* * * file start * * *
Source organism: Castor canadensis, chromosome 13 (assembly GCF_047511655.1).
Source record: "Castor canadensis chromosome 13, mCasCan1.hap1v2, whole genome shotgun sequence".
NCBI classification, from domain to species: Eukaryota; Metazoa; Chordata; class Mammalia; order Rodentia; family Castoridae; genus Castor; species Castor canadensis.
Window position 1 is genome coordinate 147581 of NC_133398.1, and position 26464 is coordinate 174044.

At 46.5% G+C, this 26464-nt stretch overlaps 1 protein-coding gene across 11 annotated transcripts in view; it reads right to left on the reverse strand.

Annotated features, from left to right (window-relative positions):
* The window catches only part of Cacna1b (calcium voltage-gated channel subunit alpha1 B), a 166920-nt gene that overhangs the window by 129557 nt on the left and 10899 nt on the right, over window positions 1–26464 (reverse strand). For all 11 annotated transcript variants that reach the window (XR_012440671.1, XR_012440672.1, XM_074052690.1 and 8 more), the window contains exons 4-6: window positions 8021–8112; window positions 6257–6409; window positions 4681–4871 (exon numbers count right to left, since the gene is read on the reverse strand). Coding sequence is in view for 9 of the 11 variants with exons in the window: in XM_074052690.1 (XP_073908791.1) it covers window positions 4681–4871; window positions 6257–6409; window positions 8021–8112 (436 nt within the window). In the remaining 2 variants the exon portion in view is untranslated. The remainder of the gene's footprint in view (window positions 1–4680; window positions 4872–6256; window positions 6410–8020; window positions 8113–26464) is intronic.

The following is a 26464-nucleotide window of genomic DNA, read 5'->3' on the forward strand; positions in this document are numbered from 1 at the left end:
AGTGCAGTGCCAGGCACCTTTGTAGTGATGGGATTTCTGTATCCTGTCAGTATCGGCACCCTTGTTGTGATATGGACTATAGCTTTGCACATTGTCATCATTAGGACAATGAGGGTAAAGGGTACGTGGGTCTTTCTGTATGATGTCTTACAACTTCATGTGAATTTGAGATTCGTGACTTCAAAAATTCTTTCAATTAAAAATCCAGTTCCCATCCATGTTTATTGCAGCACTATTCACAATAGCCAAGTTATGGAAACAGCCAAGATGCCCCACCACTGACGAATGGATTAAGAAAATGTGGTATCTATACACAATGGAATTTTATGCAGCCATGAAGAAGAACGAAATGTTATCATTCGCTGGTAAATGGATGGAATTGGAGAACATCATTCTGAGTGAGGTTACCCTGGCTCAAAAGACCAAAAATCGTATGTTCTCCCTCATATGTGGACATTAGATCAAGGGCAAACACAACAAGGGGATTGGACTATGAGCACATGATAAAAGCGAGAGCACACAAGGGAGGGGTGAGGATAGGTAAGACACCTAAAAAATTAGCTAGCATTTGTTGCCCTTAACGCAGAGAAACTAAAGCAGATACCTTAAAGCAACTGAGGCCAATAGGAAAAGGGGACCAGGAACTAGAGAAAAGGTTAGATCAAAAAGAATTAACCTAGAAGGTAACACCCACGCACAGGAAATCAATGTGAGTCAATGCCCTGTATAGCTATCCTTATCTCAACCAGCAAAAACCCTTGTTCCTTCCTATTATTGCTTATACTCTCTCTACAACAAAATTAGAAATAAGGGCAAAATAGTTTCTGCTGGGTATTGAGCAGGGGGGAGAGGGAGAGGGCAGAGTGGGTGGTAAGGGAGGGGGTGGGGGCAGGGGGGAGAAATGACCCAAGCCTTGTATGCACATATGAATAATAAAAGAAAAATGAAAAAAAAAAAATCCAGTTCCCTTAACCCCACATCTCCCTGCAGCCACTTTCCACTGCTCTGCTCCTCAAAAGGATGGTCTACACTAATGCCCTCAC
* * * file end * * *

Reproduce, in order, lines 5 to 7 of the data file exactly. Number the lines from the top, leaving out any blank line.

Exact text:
At 46.5% G+C, this 26464-nt stretch overlaps 1 protein-coding gene across 11 annotated transcripts in view; it reads right to left on the reverse strand.

Annotated features, from left to right (window-relative positions):
* The window catches only part of Cacna1b (calcium voltage-gated channel subunit alpha1 B), a 166920-nt gene that overhangs the window by 129557 nt on the left and 10899 nt on the right, over window positions 1–26464 (reverse strand). For all 11 annotated transcript variants that reach the window (XR_012440671.1, XR_012440672.1, XM_074052690.1 and 8 more), the window contains exons 4-6: window positions 8021–8112; window positions 6257–6409; window positions 4681–4871 (exon numbers count right to left, since the gene is read on the reverse strand). Coding sequence is in view for 9 of the 11 variants with exons in the window: in XM_074052690.1 (XP_073908791.1) it covers window positions 4681–4871; window positions 6257–6409; window positions 8021–8112 (436 nt within the window). In the remaining 2 variants the exon portion in view is untranslated. The remainder of the gene's footprint in view (window positions 1–4680; window positions 4872–6256; window positions 6410–8020; window positions 8113–26464) is intronic.